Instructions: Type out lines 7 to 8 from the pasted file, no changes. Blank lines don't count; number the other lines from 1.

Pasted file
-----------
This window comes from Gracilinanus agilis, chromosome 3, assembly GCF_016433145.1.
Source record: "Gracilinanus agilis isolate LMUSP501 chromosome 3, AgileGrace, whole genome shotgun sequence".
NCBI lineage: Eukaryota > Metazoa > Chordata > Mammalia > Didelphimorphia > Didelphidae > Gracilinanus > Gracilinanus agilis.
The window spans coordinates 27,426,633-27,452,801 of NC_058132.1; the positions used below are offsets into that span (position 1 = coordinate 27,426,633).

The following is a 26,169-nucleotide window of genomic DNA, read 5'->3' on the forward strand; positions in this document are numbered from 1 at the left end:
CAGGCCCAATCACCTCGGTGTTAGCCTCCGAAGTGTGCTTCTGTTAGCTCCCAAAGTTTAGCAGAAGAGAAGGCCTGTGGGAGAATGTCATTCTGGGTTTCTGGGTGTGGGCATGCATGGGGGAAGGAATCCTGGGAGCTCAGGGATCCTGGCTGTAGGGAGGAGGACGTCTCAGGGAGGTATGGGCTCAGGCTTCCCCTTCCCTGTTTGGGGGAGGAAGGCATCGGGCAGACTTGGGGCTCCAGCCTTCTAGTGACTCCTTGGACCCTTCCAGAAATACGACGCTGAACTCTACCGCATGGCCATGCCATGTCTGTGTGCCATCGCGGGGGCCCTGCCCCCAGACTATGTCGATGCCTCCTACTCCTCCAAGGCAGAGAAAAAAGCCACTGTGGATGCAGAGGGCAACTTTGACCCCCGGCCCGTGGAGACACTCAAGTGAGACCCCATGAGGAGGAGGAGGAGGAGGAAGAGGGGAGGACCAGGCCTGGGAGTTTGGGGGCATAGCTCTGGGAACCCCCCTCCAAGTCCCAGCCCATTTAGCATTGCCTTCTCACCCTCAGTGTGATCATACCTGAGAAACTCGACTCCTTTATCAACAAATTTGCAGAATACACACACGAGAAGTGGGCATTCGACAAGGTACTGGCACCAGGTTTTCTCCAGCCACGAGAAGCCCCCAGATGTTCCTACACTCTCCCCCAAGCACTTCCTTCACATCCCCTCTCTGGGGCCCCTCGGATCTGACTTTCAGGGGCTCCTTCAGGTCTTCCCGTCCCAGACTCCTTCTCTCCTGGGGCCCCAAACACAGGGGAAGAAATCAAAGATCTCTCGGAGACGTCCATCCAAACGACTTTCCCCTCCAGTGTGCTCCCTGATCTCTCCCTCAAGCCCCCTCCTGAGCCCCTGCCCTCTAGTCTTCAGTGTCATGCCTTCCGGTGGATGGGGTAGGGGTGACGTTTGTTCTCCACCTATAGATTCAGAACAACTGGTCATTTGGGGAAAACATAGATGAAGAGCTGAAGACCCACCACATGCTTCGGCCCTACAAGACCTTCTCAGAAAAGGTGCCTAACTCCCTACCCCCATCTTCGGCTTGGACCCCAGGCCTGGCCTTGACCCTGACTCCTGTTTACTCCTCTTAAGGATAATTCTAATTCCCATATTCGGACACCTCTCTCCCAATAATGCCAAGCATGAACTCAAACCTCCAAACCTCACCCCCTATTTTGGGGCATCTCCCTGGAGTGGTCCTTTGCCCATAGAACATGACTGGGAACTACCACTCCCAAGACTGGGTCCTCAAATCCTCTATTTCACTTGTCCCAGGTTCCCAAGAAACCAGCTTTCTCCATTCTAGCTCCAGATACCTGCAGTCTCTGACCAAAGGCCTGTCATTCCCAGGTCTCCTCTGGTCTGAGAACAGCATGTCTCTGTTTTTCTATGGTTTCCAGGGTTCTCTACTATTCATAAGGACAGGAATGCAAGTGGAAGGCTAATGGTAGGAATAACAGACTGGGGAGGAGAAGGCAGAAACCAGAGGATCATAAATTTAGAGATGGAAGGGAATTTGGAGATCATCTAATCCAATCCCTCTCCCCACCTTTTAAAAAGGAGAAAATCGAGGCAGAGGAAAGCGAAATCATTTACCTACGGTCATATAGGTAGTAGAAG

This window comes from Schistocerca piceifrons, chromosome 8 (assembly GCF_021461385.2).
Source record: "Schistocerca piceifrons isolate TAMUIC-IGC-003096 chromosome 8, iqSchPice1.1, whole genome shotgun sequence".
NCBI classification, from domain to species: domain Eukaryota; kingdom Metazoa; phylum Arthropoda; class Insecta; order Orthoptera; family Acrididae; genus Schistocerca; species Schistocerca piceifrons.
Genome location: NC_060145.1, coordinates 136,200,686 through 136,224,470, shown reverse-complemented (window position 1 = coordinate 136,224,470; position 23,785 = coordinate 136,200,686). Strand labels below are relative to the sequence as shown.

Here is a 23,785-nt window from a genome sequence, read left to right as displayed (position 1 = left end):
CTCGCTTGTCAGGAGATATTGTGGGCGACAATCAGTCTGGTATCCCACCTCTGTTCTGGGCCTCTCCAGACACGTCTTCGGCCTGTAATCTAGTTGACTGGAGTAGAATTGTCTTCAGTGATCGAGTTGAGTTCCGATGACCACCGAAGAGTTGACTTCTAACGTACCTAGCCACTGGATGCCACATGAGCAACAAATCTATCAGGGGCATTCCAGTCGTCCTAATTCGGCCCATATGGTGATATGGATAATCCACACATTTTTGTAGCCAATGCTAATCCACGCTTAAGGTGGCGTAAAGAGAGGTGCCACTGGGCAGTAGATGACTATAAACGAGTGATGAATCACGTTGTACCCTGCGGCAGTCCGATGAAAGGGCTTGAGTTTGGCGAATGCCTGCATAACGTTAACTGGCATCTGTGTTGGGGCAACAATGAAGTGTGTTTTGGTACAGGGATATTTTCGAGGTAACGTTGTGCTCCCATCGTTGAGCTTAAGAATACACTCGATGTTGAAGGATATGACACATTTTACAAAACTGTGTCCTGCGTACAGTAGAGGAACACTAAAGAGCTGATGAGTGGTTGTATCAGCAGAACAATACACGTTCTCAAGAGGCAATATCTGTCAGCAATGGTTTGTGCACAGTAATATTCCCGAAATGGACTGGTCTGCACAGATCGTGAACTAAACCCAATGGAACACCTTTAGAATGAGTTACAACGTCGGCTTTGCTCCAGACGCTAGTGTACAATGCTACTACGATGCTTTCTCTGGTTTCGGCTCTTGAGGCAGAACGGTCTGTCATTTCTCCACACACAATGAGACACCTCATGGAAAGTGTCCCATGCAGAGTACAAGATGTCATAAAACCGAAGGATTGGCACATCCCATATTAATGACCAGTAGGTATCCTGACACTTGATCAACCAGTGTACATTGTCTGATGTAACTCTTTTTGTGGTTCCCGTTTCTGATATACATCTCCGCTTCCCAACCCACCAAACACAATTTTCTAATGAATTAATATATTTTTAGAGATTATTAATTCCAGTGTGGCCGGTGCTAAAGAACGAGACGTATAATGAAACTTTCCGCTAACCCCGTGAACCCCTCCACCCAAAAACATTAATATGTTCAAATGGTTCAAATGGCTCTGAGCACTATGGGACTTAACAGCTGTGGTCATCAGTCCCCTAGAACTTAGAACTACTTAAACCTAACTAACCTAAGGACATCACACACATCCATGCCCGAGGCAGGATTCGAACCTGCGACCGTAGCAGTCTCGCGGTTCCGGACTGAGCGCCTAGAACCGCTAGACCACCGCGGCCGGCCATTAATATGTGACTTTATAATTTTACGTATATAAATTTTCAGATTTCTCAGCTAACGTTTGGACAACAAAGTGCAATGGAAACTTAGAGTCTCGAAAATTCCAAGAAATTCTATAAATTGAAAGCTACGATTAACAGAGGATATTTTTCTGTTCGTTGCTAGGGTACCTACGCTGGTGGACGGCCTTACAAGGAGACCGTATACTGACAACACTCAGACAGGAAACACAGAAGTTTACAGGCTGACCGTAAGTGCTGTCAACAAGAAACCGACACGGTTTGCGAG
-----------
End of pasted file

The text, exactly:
This window comes from Schistocerca piceifrons, chromosome 8 (assembly GCF_021461385.2).
Source record: "Schistocerca piceifrons isolate TAMUIC-IGC-003096 chromosome 8, iqSchPice1.1, whole genome shotgun sequence".